Are you ready for a fresh round of market tests in the New Year? Actually, the late-2015 sputter leaves many on Wall Street wondering if a few unresolved market drivers won’t stick around in January and beyond.
Oil, for instance. If you ask the majority of oil industry analysts, culprits including heavy supplies that zapped some 30% from crude oil’s price in 2015 (and stained the stock market) could persist. As can be typical after a big move like crude’s, short-term volatility could emerge to deliver some pricing relief to futures contracts. But most industry analysts believe it will take time for energy supply and demand issues to sort out, considering little inclination from major players to yet change production.
Of course, a strong dollar relative to its global counterparts was a major story for all financial markets. A stronger dollar is a drag on commodity pricing, while holding potentially negative implications for U.S. exporters. For the full year, the ICE Dollar Index, a broad measure of the currency against major rivals, was up 8.8%. Asian stock markets largely closed out 2015 with losses, while Europe is eyeing its fourth straight year of gains.
And then there’s the pacing of Federal Reserve interest rate hikes. Friday’s looming December payrolls report could be the first economic clue of significance in 2016 (see next week’s full economic schedule below). Strength and variety in hiring, as well as potentially inflationary wage growth, have been important points of Fed discussion, members have said in various speeches. December’s hiring snapshot could set the tone for the formal Fed policy conversation that’s due to take place on January 27, and again in March. It’s that March meeting that short-term Fed funds traders give a 56% chance for producing a follow-up interest rate hike, according the CME Group FedWatch.
Glad That’s Over?
Beyond the economy, links between commodities to stocks is a constant reminder of the power of intermarket analysis. Oil’s implications for equity trading were pretty clear as the S&P 500 (SPX) ended the year on a negative tone. The S&P 500 energy sector index had shed over 20% for 2015 through Christmas. That finish left some on Wall Street grateful for a 2015 conclusion placing the broad-based index relatively close to where it started this volatile, commodities-stained trading year. At stake was a fourth straight year of gains for SPX —the longest since 2007, when the index closed the books on a five-year winning streak before the U.S. tipped into recession.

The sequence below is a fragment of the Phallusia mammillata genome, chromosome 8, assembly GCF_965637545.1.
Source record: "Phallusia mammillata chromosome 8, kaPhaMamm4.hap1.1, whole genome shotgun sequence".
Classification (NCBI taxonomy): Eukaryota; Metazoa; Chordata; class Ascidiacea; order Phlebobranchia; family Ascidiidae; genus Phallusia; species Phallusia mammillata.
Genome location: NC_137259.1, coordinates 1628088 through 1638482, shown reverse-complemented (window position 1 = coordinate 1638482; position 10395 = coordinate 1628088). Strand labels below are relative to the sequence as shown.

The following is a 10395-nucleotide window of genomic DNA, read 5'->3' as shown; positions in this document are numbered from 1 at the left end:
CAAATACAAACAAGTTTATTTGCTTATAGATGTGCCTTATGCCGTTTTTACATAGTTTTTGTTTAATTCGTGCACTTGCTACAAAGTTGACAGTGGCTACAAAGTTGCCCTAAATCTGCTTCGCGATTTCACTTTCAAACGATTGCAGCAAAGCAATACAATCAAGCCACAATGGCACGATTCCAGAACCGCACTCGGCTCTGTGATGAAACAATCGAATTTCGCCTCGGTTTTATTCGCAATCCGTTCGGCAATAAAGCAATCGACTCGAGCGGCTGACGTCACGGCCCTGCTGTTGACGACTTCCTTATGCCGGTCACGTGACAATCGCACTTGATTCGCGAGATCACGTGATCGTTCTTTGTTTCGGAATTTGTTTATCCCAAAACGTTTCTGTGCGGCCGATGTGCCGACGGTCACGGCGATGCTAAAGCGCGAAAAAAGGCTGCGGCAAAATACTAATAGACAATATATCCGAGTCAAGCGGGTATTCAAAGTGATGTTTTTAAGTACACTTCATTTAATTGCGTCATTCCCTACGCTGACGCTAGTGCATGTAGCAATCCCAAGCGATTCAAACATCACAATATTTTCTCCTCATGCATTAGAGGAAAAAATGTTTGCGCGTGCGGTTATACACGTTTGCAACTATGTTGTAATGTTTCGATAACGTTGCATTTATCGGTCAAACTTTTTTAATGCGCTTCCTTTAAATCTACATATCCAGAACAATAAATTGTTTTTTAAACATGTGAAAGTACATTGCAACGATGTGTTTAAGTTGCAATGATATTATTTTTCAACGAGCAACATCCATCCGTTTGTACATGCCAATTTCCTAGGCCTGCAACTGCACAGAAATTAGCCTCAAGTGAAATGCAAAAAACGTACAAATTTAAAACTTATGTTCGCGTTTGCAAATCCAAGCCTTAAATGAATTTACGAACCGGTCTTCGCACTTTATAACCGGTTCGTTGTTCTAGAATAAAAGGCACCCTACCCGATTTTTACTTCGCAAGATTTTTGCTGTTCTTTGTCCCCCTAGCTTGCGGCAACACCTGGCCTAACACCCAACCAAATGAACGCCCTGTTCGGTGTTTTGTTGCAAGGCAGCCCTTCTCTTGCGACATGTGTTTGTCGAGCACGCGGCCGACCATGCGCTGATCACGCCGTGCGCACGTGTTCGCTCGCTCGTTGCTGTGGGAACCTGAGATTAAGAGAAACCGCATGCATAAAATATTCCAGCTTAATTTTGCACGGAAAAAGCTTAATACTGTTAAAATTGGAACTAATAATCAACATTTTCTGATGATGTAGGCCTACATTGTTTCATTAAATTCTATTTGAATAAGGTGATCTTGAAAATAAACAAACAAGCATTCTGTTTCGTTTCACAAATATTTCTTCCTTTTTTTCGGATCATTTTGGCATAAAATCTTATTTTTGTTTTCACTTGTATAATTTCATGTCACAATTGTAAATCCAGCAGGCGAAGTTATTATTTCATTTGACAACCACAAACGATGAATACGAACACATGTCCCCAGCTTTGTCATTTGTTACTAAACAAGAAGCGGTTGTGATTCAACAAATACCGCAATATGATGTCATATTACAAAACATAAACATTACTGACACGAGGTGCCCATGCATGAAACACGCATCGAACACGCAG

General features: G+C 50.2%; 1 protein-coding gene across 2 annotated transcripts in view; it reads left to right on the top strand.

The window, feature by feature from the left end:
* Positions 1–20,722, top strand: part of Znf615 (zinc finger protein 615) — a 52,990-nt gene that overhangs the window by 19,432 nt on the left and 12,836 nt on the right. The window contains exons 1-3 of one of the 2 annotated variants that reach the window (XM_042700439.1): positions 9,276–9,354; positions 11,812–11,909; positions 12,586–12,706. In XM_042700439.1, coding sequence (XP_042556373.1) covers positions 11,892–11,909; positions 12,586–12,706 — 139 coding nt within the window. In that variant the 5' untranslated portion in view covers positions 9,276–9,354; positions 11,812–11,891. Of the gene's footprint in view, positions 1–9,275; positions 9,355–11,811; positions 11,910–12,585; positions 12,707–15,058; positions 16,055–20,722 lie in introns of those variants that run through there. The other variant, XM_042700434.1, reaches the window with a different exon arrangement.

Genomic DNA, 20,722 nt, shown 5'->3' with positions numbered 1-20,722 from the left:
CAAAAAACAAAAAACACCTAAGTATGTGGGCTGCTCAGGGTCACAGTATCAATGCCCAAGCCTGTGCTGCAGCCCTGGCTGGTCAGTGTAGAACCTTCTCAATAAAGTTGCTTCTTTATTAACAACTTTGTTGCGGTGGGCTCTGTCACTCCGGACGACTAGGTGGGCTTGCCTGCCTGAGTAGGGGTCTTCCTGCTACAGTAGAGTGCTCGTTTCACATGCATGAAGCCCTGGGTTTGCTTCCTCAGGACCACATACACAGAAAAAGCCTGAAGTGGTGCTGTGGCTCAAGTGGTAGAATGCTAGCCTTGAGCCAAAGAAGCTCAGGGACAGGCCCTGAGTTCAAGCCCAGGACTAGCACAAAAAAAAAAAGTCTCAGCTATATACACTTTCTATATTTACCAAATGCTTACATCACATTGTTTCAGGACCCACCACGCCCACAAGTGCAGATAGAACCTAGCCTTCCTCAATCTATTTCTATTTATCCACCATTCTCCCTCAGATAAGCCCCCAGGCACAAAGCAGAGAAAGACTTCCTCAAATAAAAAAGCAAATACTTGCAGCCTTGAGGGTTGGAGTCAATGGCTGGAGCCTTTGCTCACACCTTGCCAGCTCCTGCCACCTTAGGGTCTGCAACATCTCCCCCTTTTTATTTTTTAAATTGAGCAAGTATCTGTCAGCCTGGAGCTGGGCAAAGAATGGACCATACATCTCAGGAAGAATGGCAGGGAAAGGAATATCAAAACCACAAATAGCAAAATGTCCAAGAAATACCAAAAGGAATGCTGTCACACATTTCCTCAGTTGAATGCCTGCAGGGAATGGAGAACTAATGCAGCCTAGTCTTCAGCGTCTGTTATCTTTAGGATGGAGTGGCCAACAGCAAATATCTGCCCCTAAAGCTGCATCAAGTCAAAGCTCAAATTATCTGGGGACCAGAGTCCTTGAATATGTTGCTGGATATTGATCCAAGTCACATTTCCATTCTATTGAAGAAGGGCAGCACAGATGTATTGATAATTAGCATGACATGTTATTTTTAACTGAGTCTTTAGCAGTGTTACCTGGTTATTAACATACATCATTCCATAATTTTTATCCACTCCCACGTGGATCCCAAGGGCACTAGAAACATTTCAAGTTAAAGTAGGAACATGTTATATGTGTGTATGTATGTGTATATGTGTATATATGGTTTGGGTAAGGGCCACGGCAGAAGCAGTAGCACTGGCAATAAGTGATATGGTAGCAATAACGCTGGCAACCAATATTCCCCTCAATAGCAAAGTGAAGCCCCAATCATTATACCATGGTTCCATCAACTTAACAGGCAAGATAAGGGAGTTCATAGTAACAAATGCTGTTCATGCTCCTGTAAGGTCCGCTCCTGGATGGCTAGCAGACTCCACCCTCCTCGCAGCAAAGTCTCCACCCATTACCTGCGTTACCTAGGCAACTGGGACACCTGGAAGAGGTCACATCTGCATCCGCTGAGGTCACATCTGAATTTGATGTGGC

This year’s losses sure painted the blue chips red. The Dow Jones Industrial Average ($DJI) needed to secure some 219 points on New Year’s Eve alone to salvage a breakeven finish for the year; it fell by triple digits at one point in the session. As is, the blue-chip index logged its biggest one-year percentage decline for the year since 2008, snapping a six-year winning streak.
And on the upside? The bulls did cheer the performance of the tech-studded NASDAQ Composite (COMP), an index of stocks largely immune from 2015’s energy-share crumble. COMP notched a fourth straight annual win, for its longest streak since 2007. There were also standout SPX sectors that could draw increased attention in 2016, especially if they help confirm the improving economy that most Wall Street economists are looking for. For instance, consumer discretionary stocks in the SPX logged a nearly 9% gain for the year, leading all SPX sectors.
As stocks largely sputtered into the finish and the aging bull market (eyeing its seventh birthday in March 2016), it begs the question: Could 2016 be a year for stock pickers? A cloudy macroeconomic picture and the age of the stock market’s current run could push investors into a careful, sector-by-sector—even name-by-name—approach.
The overall economic environment remains generally positive, with moderate U.S. GDP growth and historically low levels of inflation. Still, some analysts warn that the aging bull could be showing some wear and tear. This will simply put more emphasis on due diligence and in separating micro factors from a macro picture that may look pretty familiar to late 2015.